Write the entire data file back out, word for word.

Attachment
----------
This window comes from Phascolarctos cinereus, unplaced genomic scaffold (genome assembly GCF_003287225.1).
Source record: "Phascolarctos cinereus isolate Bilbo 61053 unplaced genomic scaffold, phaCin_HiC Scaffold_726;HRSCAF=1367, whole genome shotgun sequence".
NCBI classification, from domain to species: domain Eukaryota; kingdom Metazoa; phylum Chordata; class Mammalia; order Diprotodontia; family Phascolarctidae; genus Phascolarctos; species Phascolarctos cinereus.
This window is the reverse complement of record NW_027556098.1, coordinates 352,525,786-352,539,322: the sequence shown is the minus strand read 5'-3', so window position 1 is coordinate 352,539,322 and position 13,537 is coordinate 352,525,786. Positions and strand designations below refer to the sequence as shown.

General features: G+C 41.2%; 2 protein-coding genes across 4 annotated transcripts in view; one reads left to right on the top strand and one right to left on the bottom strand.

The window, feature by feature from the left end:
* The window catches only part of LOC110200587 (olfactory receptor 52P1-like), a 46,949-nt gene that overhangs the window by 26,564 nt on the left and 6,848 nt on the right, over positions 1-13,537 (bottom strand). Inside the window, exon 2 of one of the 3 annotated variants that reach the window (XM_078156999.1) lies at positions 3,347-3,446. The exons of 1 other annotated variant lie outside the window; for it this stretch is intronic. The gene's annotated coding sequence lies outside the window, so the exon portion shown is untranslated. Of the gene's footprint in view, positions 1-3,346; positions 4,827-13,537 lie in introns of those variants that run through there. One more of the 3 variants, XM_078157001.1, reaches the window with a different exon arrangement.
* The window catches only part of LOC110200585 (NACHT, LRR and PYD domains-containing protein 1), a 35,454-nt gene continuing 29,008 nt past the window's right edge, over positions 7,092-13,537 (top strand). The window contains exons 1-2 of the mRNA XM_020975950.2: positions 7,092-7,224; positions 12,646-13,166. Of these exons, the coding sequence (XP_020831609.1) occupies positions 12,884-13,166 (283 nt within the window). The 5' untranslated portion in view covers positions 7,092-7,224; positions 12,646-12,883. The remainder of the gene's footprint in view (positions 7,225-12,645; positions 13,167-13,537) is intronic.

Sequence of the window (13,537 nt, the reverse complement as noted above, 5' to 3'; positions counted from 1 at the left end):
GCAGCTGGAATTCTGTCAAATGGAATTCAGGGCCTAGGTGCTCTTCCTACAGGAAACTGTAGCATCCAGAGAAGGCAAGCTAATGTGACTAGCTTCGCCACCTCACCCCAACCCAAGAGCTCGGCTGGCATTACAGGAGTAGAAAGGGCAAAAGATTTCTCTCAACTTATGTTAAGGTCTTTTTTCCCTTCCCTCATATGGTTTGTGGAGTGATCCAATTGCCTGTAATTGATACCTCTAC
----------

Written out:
This window comes from Phascolarctos cinereus, unplaced genomic scaffold (genome assembly GCF_003287225.1).
Source record: "Phascolarctos cinereus isolate Bilbo 61053 unplaced genomic scaffold, phaCin_HiC Scaffold_726;HRSCAF=1367, whole genome shotgun sequence".
NCBI classification, from domain to species: domain Eukaryota; kingdom Metazoa; phylum Chordata; class Mammalia; order Diprotodontia; family Phascolarctidae; genus Phascolarctos; species Phascolarctos cinereus.
This window is the reverse complement of record NW_027556098.1, coordinates 352,525,786-352,539,322: the sequence shown is the minus strand read 5'-3', so window position 1 is coordinate 352,539,322 and position 13,537 is coordinate 352,525,786. Positions and strand designations below refer to the sequence as shown.

General features: G+C 41.2%; 2 protein-coding genes across 4 annotated transcripts in view; one reads left to right on the top strand and one right to left on the bottom strand.

The window, feature by feature from the left end:
* The window catches only part of LOC110200587 (olfactory receptor 52P1-like), a 46,949-nt gene that overhangs the window by 26,564 nt on the left and 6,848 nt on the right, over positions 1-13,537 (bottom strand). Inside the window, exon 2 of one of the 3 annotated variants that reach the window (XM_078156999.1) lies at positions 3,347-3,446. The exons of 1 other annotated variant lie outside the window; for it this stretch is intronic. The gene's annotated coding sequence lies outside the window, so the exon portion shown is untranslated. Of the gene's footprint in view, positions 1-3,346; positions 4,827-13,537 lie in introns of those variants that run through there. One more of the 3 variants, XM_078157001.1, reaches the window with a different exon arrangement.
* The window catches only part of LOC110200585 (NACHT, LRR and PYD domains-containing protein 1), a 35,454-nt gene continuing 29,008 nt past the window's right edge, over positions 7,092-13,537 (top strand). The window contains exons 1-2 of the mRNA XM_020975950.2: positions 7,092-7,224; positions 12,646-13,166. Of these exons, the coding sequence (XP_020831609.1) occupies positions 12,884-13,166 (283 nt within the window). The 5' untranslated portion in view covers positions 7,092-7,224; positions 12,646-12,883. The remainder of the gene's footprint in view (positions 7,225-12,645; positions 13,167-13,537) is intronic.

Sequence of the window (13,537 nt, the reverse complement as noted above, 5' to 3'; positions counted from 1 at the left end):
GCAGCTGGAATTCTGTCAAATGGAATTCAGGGCCTAGGTGCTCTTCCTACAGGAAACTGTAGCATCCAGAGAAGGCAAGCTAATGTGACTAGCTTCGCCACCTCACCCCAACCCAAGAGCTCGGCTGGCATTACAGGAGTAGAAAGGGCAAAAGATTTCTCTCAACTTATGTTAAGGTCTTTTTTCCCTTCCCTCATATGGTTTGTGGAGTGATCCAATTGCCTGTAATTGATACCTCTAC